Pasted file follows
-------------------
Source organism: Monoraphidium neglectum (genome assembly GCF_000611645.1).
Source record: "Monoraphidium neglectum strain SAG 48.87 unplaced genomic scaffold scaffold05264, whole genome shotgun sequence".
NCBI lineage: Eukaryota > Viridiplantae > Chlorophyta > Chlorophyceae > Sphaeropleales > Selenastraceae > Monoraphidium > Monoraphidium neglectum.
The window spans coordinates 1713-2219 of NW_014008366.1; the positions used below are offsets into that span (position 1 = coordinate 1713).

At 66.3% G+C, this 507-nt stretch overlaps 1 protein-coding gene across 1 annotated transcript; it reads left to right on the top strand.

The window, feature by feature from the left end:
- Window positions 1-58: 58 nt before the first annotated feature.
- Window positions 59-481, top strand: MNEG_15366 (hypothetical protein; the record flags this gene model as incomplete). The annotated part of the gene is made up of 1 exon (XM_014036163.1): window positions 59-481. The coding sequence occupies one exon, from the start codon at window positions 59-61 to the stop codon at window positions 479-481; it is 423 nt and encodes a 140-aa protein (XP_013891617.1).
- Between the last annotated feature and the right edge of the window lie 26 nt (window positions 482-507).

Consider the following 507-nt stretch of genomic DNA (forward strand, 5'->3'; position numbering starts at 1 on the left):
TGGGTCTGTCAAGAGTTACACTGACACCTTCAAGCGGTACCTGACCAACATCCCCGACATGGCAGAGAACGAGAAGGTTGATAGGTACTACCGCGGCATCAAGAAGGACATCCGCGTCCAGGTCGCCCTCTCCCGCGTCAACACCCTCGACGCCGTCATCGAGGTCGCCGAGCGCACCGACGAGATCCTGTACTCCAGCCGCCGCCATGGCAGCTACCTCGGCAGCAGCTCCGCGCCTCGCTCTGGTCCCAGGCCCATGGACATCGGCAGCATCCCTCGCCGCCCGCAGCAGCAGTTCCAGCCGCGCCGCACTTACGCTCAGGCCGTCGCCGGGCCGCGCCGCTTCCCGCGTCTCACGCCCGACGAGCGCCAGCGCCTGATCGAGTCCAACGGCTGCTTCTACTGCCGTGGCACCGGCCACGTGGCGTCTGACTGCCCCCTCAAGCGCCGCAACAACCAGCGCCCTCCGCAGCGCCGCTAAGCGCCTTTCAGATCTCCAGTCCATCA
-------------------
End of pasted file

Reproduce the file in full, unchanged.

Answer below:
Source organism: Monoraphidium neglectum (genome assembly GCF_000611645.1).
Source record: "Monoraphidium neglectum strain SAG 48.87 unplaced genomic scaffold scaffold05264, whole genome shotgun sequence".
NCBI lineage: Eukaryota > Viridiplantae > Chlorophyta > Chlorophyceae > Sphaeropleales > Selenastraceae > Monoraphidium > Monoraphidium neglectum.
The window spans coordinates 1713-2219 of NW_014008366.1; the positions used below are offsets into that span (position 1 = coordinate 1713).

At 66.3% G+C, this 507-nt stretch overlaps 1 protein-coding gene across 1 annotated transcript; it reads left to right on the top strand.

The window, feature by feature from the left end:
- Window positions 1-58: 58 nt before the first annotated feature.
- Window positions 59-481, top strand: MNEG_15366 (hypothetical protein; the record flags this gene model as incomplete). The annotated part of the gene is made up of 1 exon (XM_014036163.1): window positions 59-481. The coding sequence occupies one exon, from the start codon at window positions 59-61 to the stop codon at window positions 479-481; it is 423 nt and encodes a 140-aa protein (XP_013891617.1).
- Between the last annotated feature and the right edge of the window lie 26 nt (window positions 482-507).

Consider the following 507-nt stretch of genomic DNA (forward strand, 5'->3'; position numbering starts at 1 on the left):
TGGGTCTGTCAAGAGTTACACTGACACCTTCAAGCGGTACCTGACCAACATCCCCGACATGGCAGAGAACGAGAAGGTTGATAGGTACTACCGCGGCATCAAGAAGGACATCCGCGTCCAGGTCGCCCTCTCCCGCGTCAACACCCTCGACGCCGTCATCGAGGTCGCCGAGCGCACCGACGAGATCCTGTACTCCAGCCGCCGCCATGGCAGCTACCTCGGCAGCAGCTCCGCGCCTCGCTCTGGTCCCAGGCCCATGGACATCGGCAGCATCCCTCGCCGCCCGCAGCAGCAGTTCCAGCCGCGCCGCACTTACGCTCAGGCCGTCGCCGGGCCGCGCCGCTTCCCGCGTCTCACGCCCGACGAGCGCCAGCGCCTGATCGAGTCCAACGGCTGCTTCTACTGCCGTGGCACCGGCCACGTGGCGTCTGACTGCCCCCTCAAGCGCCGCAACAACCAGCGCCCTCCGCAGCGCCGCTAAGCGCCTTTCAGATCTCCAGTCCATCA